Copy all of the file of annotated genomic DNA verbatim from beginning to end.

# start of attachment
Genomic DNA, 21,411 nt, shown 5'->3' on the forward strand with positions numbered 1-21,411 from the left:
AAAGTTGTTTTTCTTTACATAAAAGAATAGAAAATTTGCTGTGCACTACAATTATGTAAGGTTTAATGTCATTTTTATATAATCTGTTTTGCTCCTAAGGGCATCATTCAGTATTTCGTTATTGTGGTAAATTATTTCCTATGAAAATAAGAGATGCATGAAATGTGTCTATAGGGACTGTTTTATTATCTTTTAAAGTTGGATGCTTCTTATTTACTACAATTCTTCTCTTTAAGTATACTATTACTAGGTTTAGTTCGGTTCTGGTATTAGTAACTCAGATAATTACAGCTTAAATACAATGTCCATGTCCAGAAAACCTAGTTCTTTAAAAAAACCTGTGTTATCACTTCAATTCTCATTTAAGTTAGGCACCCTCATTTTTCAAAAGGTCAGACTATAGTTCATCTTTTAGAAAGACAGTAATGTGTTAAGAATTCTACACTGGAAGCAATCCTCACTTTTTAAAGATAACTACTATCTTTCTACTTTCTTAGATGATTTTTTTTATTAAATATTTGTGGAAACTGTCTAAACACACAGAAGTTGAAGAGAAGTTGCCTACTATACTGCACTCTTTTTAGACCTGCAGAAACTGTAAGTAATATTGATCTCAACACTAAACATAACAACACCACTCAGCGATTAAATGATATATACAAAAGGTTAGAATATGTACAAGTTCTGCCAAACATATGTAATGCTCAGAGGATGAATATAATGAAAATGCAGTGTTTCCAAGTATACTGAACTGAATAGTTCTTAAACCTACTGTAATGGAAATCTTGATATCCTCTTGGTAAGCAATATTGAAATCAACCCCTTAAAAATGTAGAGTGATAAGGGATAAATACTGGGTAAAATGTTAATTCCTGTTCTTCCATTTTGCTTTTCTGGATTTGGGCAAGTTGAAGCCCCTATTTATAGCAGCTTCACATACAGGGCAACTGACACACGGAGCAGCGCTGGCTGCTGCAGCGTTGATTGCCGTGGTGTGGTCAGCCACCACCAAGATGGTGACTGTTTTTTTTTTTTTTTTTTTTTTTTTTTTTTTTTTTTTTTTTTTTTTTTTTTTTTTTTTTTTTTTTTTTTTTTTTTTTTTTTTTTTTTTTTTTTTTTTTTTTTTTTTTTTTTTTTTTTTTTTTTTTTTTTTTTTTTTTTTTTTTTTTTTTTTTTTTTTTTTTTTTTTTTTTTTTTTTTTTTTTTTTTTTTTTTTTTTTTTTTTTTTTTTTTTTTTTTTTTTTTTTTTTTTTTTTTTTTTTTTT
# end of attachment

Genomic DNA, 21,411 nt, shown 5'->3' on the forward strand with positions numbered 1-21,411 from the left:
AAAGTTGTTTTTCTTTACATAAAAGAATAGAAAATTTGCTGTGCACTACAATTATGTAAGGTTTAATGTCATTTTTATATAATCTGTTTTGCTCCTAAGGGCATCATTCAGTATTTCGTTATTGTGGTAAATTATTTCCTATGAAAATAAGAGATGCATGAAATGTGTCTATAGGGACTGTTTTATTATCTTTTAAAGTTGGATGCTTCTTATTTACTACAATTCTTCTCTTTAAGTATACTATTACTAGGTTTAGTTCGGTTCTGGTATTAGTAACTCAGATAATTACAGCTTAAATACAATGTCCATGTCCAGAAAACCTAGTTCTTTAAAAAAACCTGTGTTATCACTTCAATTCTCATTTAAGTTAGGCACCCTCATTTTTCAAAAGGTCAGACTATAGTTCATCTTTTAGAAAGACAGTAATGTGTTAAGAATTCTACACTGGAAGCAATCCTCACTTTTTAAAGATAACTACTATCTTTCTACTTTCTTAGATGATTTTTTTTATTAAATATTTGTGGAAACTGTCTAAACACACAGAAGTTGAAGAGAAGTTGCCTACTATACTGCACTCTTTTTAGACCTGCAGAAACTGTAAGTAATATTGATCTCAACACTAAACATAACAACACCACTCAGCGATTAAATGATATATACAAAAGGTTAGAATATGTACAAGTTCTGCCAAACATATGTAATGCTCAGAGGATGAATATAATGAAAATGCAGTGTTTCCAAGTATACTGAACTGAATAGTTCTTAAACCTACTGTAATGGAAATCTTGATATCCTCTTGGTAAGCAATATTGAAATCAACCCCTTAAAAATGTAGAGTGATAAGGGATAAATACTGGGTAAAATGTTAATTCCTGTTCTTCCATTTTGCTTTTCTGGATTTGGGCAAGTTGAAGCCCCTATTTATAGCAGCTTCACATACAGGGCAACTGACACACGGAGCAGCGCTGGCTGCTGCAGCGTTGATTGCCGTGGTGTGGTCAGCCACCACCAAGATGGTGACTGTTTTTTTTTTTTTTTTTTTTTTTTTTTTTTTTTTTTTTTTTTTTTTTTTTTTTTTTTTTTTTTTTTTTTTTTTTTTTTTTTTTTTTTTTTTTTTTTTTTTTTTTTTTTTTTTTTTTTTTTTTTTTTTTTTTTTTTTTTTTTTTTTTTTTTTTTTTTTTTTTTTTTTTTTTTTTTTTTTTTTTTTTTTTTTTTTTTTTTTTTTTTTTTTTTTTTTTTTTTTTTTTTTTTTTTTTTTTTTTTTT